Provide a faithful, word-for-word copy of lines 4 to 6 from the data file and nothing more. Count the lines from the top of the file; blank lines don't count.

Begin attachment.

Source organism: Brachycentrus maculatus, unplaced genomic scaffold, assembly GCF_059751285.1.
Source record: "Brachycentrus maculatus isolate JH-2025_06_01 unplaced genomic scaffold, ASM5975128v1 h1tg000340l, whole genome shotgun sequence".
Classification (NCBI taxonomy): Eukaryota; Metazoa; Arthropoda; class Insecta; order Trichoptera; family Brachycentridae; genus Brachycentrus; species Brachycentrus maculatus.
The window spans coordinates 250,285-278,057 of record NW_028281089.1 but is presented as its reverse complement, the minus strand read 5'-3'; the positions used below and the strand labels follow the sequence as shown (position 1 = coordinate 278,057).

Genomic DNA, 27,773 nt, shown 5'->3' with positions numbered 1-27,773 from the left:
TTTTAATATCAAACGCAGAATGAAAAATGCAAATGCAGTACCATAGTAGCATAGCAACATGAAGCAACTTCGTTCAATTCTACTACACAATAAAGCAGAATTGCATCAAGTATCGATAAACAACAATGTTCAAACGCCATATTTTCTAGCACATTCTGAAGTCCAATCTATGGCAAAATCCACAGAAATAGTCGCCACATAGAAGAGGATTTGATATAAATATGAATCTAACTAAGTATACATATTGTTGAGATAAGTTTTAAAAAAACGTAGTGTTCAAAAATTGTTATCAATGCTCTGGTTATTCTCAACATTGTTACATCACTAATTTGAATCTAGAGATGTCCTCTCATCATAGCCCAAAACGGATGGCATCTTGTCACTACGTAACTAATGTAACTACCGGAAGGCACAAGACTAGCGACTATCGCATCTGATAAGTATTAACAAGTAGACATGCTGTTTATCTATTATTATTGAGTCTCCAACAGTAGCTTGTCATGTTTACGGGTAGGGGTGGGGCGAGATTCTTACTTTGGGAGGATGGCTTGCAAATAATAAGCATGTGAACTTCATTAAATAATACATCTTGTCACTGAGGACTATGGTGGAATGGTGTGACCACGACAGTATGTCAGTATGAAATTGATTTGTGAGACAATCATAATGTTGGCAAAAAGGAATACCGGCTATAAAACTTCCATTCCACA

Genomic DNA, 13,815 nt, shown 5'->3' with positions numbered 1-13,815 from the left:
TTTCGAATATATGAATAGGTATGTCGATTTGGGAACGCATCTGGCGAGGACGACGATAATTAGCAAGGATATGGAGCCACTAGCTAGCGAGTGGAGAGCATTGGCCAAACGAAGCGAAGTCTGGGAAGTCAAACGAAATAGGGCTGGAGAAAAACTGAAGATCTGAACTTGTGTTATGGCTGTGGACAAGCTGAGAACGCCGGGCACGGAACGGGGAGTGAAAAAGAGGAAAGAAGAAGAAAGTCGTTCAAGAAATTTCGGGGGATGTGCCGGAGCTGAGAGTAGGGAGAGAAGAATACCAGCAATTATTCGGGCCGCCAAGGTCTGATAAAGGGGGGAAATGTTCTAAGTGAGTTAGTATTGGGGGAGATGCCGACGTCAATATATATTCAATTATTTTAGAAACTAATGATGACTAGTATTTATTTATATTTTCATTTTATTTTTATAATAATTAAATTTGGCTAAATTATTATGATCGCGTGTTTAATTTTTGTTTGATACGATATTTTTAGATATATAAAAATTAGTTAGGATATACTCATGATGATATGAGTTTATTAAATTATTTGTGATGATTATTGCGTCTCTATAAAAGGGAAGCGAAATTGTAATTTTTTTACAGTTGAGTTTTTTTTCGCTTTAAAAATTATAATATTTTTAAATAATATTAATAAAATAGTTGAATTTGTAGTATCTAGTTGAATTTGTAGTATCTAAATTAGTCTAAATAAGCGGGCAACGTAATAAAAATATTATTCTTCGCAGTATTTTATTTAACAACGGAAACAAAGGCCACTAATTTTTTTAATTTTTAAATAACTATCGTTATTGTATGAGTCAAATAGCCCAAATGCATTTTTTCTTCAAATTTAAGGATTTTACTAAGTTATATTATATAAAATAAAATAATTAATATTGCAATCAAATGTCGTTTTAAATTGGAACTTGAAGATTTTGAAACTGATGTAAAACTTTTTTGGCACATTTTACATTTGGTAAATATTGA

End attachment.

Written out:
The window spans coordinates 250,285-278,057 of record NW_028281089.1 but is presented as its reverse complement, the minus strand read 5'-3'; the positions used below and the strand labels follow the sequence as shown (position 1 = coordinate 278,057).

Genomic DNA, 27,773 nt, shown 5'->3' with positions numbered 1-27,773 from the left:
TTTTAATATCAAACGCAGAATGAAAAATGCAAATGCAGTACCATAGTAGCATAGCAACATGAAGCAACTTCGTTCAATTCTACTACACAATAAAGCAGAATTGCATCAAGTATCGATAAACAACAATGTTCAAACGCCATATTTTCTAGCACATTCTGAAGTCCAATCTATGGCAAAATCCACAGAAATAGTCGCCACATAGAAGAGGATTTGATATAAATATGAATCTAACTAAGTATACATATTGTTGAGATAAGTTTTAAAAAAACGTAGTGTTCAAAAATTGTTATCAATGCTCTGGTTATTCTCAACATTGTTACATCACTAATTTGAATCTAGAGATGTCCTCTCATCATAGCCCAAAACGGATGGCATCTTGTCACTACGTAACTAATGTAACTACCGGAAGGCACAAGACTAGCGACTATCGCATCTGATAAGTATTAACAAGTAGACATGCTGTTTATCTATTATTATTGAGTCTCCAACAGTAGCTTGTCATGTTTACGGGTAGGGGTGGGGCGAGATTCTTACTTTGGGAGGATGGCTTGCAAATAATAAGCATGTGAACTTCATTAAATAATACATCTTGTCACTGAGGACTATGGTGGAATGGTGTGACCACGACAGTATGTCAGTATGAAATTGATTTGTGAGACAATCATAATGTTGGCAAAAAGGAATACCGGCTATAAAACTTCCATTCCACA